Spring is sprung!


Tomorrow is the first day of spring (insert “Where has this year gone?” or similar comment here)! So, what better time to have a look at what is happening in the vineyard.

Pinot Noir

Over at his Charleston vineyard, Kim Anderson is currently restructuring the Pinot Noir. Although it is more expensive way to prune, he is converting it from spur-pruned to cane-pruned.

Cast your mind back to our post about pruning to understand the differences between the two.

Why would he do that?

cane versus spur pruning in the vineyard

There are a couple of good reasons to do this…

  • The shoots burst more evenly and have a predominance of fruitful buds (not so many blind or fruitless shoots).
  • It creates a more open canopy with the shoots more evenly spaced and less likelihood of fruit occurring in clumps. This is important because fruit which is close together rub against each other and spread disease.
  • If the old arms are removed each year, then there will be less pressure from scale insects and eutypa dieback (a fungal disease).

It often becomes a necessary job anyway when spur positions get damaged and then leave large gaps along the thick horizontal branches(cordon arm) – as you can see in this photo.

This vine is half converted – it is still spur-pruned on the left side of the “V” (or crown – which is much more pronounced on the vines behind).

Kim cuts the old cordon wires where he can get at them, then cuts through the cordon arms of the vine leaving a cane on each half of the crown. The right half shows a single cane left to wind onto the new wire when it comes. The old wire is often stuck in the crown which means that he must pull the wire through the twisted arms of the vine with pliers (those red things that are grabbing onto the wire!).

As you can guess cane pruning and restructuring are both very time-consuming and expensive to perform but the hope is that it will result in superior wine as a result.

Chardonnay and Sauvignon Blanc

Both these varieties have been cane-pruned already and are waiting for bud burst.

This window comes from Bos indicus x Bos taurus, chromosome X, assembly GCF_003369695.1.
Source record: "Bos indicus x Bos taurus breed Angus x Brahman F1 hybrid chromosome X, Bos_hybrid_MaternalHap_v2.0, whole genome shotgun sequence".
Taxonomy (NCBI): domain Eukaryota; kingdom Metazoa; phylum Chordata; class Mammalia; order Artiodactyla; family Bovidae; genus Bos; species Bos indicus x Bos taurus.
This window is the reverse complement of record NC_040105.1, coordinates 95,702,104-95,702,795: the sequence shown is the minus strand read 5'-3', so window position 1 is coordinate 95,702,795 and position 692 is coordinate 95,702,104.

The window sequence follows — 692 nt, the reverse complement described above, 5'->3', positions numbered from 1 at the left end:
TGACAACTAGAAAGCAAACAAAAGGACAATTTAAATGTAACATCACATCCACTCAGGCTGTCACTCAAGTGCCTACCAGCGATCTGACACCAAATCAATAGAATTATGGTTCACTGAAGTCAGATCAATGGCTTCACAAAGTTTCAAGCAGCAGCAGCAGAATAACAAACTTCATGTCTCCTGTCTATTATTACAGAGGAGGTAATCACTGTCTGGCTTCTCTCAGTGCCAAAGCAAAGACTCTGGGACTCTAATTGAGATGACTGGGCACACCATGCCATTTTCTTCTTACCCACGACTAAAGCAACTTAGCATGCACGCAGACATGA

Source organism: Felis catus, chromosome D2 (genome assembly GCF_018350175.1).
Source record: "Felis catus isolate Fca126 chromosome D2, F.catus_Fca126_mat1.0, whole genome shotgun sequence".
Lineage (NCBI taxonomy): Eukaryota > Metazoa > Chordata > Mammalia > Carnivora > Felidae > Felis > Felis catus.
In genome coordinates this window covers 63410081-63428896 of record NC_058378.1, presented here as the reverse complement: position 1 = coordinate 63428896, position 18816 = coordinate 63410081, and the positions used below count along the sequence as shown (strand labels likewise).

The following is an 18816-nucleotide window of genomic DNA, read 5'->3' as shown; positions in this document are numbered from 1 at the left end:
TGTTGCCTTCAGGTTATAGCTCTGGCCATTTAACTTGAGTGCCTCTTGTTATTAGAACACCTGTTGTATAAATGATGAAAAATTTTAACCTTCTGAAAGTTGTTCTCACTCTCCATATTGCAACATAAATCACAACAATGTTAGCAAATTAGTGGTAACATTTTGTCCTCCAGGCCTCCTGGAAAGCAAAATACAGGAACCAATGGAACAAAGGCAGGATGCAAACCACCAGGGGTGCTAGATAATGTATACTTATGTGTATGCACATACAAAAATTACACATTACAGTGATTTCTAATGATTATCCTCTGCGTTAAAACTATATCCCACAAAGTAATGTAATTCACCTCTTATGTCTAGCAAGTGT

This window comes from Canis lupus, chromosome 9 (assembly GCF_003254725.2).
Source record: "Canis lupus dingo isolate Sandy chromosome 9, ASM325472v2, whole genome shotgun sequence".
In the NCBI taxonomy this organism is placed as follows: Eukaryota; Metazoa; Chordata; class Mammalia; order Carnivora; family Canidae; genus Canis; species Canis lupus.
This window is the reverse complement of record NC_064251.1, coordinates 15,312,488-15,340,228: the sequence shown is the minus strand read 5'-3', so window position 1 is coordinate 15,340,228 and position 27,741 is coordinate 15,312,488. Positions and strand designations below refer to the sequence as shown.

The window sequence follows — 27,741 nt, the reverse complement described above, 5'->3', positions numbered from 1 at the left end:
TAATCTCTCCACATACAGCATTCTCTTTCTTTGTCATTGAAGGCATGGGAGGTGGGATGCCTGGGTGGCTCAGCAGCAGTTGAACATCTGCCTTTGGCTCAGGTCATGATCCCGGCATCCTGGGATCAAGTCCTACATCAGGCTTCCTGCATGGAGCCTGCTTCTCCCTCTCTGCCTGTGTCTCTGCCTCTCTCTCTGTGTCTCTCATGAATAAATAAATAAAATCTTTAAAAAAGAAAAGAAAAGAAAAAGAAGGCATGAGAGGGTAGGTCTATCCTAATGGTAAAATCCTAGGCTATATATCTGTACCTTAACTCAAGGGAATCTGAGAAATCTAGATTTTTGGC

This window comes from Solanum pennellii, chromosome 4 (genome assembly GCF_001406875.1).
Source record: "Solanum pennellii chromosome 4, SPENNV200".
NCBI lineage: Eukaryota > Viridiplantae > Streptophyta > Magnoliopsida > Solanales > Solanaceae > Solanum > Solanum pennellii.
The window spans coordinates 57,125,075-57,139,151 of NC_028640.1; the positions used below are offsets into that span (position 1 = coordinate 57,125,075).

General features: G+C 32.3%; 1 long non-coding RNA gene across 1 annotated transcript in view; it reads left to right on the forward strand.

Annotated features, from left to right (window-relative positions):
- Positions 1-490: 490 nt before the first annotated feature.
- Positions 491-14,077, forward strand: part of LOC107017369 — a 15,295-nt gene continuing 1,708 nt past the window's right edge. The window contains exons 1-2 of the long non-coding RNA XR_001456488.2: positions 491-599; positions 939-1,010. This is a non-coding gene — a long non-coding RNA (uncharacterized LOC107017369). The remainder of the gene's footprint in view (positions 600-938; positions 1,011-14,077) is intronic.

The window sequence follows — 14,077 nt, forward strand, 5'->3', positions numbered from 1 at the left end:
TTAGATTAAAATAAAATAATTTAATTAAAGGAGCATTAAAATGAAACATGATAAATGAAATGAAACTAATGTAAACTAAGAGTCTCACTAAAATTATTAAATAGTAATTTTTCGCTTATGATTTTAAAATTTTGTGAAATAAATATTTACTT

Bud burst refers to the period in early spring during which grapevines, which have been dormant through the winter, first begin to produce new shoots. If you would like to learn more about bud burst dormancy, check out this article – it’s a fascinating topic.

Bud burst may be a bit earlier than usual this year due to the warm days we’ve had over the past few weeks – although a lot of mornings have been below zero.


So, other than that, there is nothing really to do in the vineyard while the vines are dormant, right?


It is surprising just how much work goes into making sure the vines are in good health before vintage begins again.

Kim has been super busy spraying the broadleaved weeds to ensure the only thing left in the vineyard is nice grass. He has also begun under vine spraying and slashing. Together, this helps to reduce the risk of frost damage.

Short grass provides some heat whereas long grass reduces heat uptake from the sun and causes the frost layer to ride higher as it flows down the slope.

The next job on his to-do list is to clean the frost sprinklers which only have around 6,000 heads! He’ll then get to work on fixing any posts which have been broken by machinery during the year.

And the list goes on…


The birth of new things…

With spring symbolising themes of rebirth and renewal, what better time for us to introduce our beautifully updated website!

Watch out for an email tomorrow directing you to our fresh new look site where you can read, learn and shop all things Somerled.

In the meantime, here is a sneak peak!

I have also incorporated this blog into our new site. So, this address (www.somerledwinesseries.com) will no longer be updated. If you have bookmarked this site, please change it to www.somerled.com.au (remember if you head there now, it will still be our old site… the new one will be there tomorrow!) to keep up to date with our latest posts.